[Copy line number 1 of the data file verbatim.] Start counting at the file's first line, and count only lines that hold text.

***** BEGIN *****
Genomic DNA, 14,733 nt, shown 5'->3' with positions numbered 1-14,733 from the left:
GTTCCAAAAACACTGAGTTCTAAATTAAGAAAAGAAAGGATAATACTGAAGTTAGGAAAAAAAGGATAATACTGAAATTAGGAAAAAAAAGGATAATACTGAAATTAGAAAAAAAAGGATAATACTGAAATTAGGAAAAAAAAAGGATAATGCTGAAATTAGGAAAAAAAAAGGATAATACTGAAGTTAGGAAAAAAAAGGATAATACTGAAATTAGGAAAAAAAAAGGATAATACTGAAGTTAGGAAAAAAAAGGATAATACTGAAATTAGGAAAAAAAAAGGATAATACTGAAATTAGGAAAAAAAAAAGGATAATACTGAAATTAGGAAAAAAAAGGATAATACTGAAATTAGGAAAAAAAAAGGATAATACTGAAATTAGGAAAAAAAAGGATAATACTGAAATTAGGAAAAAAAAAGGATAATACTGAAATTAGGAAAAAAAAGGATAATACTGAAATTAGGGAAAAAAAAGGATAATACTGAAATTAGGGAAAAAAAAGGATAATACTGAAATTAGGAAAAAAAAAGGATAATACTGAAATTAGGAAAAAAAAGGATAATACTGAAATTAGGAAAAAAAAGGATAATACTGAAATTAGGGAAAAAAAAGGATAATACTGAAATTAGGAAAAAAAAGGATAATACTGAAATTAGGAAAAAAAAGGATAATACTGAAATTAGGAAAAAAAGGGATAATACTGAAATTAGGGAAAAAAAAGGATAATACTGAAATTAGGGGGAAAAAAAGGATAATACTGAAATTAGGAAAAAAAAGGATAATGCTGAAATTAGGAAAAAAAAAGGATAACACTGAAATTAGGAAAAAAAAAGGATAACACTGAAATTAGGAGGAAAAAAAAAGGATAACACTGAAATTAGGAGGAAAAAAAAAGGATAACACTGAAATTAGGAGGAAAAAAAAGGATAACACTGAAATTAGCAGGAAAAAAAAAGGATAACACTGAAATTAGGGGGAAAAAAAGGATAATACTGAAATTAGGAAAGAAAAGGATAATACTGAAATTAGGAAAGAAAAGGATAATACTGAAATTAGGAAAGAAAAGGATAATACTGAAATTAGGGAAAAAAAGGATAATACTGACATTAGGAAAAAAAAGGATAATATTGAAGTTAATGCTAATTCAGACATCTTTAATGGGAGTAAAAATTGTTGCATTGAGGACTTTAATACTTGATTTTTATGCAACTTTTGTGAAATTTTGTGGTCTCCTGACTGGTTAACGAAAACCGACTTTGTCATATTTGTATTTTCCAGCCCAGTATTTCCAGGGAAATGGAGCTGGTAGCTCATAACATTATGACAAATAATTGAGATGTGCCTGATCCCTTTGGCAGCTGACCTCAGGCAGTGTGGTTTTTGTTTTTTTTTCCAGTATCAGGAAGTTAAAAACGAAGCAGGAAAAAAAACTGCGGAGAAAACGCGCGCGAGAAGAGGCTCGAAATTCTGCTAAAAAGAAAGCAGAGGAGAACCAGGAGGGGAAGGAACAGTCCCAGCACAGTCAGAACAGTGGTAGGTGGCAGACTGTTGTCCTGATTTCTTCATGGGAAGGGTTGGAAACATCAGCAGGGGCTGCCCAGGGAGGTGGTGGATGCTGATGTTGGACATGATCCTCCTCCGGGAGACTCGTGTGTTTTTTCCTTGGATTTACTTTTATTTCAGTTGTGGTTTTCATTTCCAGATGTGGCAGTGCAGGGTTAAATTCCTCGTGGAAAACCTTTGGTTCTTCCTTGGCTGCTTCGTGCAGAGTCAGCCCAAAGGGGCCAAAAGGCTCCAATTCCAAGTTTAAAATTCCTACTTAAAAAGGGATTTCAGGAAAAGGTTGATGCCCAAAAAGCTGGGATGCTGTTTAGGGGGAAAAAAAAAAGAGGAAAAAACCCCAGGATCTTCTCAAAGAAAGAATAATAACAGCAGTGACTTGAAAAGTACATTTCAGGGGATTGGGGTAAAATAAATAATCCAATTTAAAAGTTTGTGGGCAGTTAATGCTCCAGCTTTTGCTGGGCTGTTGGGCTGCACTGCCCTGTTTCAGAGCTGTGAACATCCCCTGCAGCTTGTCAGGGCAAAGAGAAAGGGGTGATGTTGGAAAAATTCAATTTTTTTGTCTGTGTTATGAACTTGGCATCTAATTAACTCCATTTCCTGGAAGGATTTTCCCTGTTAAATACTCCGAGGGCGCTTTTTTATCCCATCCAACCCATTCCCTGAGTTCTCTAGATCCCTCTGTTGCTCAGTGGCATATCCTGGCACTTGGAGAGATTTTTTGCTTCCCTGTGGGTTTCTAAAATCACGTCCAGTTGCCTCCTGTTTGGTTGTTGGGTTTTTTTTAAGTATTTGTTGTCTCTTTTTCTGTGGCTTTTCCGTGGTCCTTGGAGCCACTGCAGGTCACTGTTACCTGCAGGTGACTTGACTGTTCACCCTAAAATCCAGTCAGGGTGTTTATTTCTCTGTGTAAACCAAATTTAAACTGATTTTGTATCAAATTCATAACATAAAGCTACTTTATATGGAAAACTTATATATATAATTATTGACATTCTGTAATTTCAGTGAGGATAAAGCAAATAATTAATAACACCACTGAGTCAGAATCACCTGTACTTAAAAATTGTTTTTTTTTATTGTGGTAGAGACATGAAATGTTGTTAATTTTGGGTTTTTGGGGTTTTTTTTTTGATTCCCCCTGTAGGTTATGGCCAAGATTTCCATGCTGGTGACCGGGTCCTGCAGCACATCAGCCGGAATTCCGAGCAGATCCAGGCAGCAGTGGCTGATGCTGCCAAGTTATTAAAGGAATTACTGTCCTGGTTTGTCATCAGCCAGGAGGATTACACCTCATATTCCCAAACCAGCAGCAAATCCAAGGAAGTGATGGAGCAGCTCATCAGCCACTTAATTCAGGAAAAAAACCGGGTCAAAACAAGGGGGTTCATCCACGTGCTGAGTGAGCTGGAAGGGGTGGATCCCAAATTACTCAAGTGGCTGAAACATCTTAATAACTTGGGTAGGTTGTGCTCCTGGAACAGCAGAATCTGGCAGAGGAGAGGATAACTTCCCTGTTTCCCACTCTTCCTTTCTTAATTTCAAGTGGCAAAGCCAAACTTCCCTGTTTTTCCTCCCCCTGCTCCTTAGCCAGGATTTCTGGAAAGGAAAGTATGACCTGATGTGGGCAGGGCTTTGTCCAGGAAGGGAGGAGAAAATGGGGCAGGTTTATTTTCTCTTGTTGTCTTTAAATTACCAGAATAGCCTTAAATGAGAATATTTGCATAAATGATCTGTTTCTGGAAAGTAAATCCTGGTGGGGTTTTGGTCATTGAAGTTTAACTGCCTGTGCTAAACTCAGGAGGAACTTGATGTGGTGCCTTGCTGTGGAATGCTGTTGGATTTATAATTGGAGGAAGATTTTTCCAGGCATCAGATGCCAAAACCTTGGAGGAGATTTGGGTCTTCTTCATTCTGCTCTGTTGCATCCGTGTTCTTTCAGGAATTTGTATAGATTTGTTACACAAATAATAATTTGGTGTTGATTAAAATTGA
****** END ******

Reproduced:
Genomic DNA, 14,733 nt, shown 5'->3' with positions numbered 1-14,733 from the left: